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Cost of Diabetes Drugs Often Overlooked –– But Shouldn’t Be
An estimated 29 million people have diabetes — about 10 times the number of people with hepatitis C — and many of them will take diabetes drugs for the rest of their lives. Cost increases for both old and new drugs alike are forcing many consumers to scramble to pay for them, according to Kaiser Health News (KHN).
Many people with diabetes take multiple drugs that work in different ways to control their blood sugar. Although some of the top-selling diabetes drugs, such as metformin, are modestly priced generics, new brand-name drugs that act in different ways continue to be introduced. They may be more effective and have fewer side effects, but it often comes at a price, KHN says. For the fourth year in a row, spending on diabetes drugs in 2014 was higher on a per member per year basis than it was for any other class of traditional drug, according to the Express Scripts 2014 Drug Trend Report. Less than half of the prescriptions filled for diabetes treatments were generic.
“The cost of diabetes treatment has been increasing pretty rapidly,” said Dr. Glen Stettin of Express Scripts. A number of factors contribute to the overall cost increase, Stettin said, including price increases for brand-name drugs; the fact that people are often on complicated treatment regimens of three or even four drugs; and the fact that more people with diabetes are receiving treatment.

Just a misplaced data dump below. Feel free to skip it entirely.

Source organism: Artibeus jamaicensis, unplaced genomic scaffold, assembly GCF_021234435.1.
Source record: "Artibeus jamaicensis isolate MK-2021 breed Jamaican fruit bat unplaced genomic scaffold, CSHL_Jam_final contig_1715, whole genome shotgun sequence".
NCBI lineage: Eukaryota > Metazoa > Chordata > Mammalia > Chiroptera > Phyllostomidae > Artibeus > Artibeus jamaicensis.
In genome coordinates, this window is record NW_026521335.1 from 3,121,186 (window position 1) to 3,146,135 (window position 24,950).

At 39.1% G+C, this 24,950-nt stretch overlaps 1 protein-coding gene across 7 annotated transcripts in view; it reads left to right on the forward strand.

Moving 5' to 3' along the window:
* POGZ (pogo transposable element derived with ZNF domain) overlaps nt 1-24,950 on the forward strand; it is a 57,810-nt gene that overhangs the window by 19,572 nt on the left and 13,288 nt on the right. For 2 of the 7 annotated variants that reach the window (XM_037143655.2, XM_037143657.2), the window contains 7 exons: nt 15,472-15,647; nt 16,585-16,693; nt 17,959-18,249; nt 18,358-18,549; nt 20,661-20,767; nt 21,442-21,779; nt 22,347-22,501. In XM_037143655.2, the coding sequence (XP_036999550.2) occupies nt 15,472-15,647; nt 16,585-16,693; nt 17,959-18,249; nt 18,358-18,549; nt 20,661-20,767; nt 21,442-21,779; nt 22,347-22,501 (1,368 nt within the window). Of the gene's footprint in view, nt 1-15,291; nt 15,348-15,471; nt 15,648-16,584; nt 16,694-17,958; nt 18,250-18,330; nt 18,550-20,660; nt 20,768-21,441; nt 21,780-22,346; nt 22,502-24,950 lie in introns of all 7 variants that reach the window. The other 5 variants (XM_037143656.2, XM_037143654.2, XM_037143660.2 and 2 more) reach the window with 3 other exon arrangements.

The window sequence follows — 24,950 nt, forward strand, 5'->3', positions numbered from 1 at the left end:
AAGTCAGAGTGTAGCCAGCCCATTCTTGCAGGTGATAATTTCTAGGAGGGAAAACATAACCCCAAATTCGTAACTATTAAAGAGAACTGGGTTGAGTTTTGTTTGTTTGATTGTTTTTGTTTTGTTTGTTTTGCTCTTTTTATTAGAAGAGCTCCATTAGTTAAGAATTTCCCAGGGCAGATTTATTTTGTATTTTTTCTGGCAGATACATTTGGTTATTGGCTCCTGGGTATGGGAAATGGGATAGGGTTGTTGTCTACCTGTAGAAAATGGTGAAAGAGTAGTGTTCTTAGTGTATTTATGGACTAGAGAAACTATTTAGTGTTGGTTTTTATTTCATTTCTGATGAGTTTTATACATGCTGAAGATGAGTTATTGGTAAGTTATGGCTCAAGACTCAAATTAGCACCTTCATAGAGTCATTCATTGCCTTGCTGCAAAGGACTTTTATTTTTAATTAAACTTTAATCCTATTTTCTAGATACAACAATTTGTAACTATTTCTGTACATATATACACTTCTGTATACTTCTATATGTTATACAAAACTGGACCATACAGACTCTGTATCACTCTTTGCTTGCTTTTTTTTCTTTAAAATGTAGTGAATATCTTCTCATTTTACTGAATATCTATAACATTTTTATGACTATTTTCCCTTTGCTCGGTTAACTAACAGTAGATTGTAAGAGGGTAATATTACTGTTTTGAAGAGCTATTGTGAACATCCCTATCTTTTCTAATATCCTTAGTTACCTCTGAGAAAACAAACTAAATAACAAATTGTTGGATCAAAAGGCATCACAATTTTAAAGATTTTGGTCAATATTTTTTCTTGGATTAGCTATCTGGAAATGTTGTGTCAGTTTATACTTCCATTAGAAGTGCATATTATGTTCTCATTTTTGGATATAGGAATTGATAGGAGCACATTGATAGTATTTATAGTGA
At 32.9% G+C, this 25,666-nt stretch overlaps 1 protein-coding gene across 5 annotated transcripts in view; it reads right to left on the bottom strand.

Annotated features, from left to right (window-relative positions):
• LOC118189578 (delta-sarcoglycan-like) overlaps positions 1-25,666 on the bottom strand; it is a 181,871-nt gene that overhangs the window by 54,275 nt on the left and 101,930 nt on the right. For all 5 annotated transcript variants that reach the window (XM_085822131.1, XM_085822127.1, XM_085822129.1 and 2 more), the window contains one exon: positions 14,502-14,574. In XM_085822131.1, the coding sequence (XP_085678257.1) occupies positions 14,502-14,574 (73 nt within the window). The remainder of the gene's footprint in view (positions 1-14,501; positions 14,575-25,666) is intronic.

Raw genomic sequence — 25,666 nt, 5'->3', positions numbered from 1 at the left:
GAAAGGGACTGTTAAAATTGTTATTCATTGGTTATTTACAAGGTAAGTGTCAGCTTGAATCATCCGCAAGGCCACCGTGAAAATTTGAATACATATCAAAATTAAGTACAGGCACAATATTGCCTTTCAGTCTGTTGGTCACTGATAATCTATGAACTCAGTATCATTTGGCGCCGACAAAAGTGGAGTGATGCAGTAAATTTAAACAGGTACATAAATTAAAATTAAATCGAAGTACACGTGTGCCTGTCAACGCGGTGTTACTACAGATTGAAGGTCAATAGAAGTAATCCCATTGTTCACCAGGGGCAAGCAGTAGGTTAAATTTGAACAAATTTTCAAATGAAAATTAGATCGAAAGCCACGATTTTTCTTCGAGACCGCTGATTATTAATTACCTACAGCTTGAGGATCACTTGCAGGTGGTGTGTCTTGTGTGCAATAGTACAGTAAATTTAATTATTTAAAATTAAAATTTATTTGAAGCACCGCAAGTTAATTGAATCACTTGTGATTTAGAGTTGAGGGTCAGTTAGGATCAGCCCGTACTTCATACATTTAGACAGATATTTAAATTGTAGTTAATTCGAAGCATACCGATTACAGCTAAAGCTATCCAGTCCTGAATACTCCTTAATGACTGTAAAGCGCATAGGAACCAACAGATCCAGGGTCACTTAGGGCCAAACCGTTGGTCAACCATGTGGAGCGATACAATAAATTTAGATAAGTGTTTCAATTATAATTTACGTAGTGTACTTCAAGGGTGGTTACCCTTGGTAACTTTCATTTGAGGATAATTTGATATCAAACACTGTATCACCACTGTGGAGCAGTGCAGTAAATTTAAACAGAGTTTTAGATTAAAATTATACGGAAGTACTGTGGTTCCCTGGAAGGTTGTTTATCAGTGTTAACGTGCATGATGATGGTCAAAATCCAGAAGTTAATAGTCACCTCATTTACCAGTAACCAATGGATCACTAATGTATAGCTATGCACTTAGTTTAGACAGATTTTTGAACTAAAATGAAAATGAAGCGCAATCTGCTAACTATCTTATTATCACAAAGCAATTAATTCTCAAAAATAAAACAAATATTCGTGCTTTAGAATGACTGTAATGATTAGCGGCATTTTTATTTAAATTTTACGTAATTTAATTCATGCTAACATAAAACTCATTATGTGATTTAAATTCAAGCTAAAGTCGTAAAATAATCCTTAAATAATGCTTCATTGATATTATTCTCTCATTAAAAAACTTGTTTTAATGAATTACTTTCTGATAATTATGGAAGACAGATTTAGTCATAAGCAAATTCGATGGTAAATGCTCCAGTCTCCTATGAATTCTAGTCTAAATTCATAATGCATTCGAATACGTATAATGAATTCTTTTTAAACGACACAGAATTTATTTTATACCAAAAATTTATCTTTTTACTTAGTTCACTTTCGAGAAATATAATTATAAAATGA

An analysis by the Health Care Cost Institute looked at per-capita health spending for people with diabetes and found that the average cost was $14,999 –– approximately $10,000 higher than the average $4,305 in per-capita spending for people without the disease. The study examined the health care claims of nearly 40 million individuals younger than age 65 who had employer-sponsored insurance with one of three large insurers.
Higher claims costs were reflected in higher out-of-pocket costs for people with diabetes as well. They spent $1,922, on average, for deductibles, copayments, and coinsurance in 2013, compared with $738 for people without diabetes.
Insurers and pharmacy benefit managers have increasingly devoted resources toward managing patients’ prescription drugs. Requiring patients to try an older, cheaper drug before approving a newer one is common practice, as are prior authorization rules that require providers to obtain approval before prescribing pricey drugs.
Incremental improvements in existing insulin drugs have extended their patent protection in some cases, and some older versions of drugs are no longer sold in the U.S., said Dr. Jeremy Greene of Johns Hopkins University.
Increasingly, drug manufacturers are developing close copies of the biologic drugs that are made with living cells. These “biosimilars” may provide some relief from high costs. The FDA recently established a regulatory pathway for biosimilar drugs to gain approval, and drug experts suggest that as insulin patents expire, biosimilar insulins could reduce the price by up to 40%.
Source: Kaiser Health News; August 18, 2015.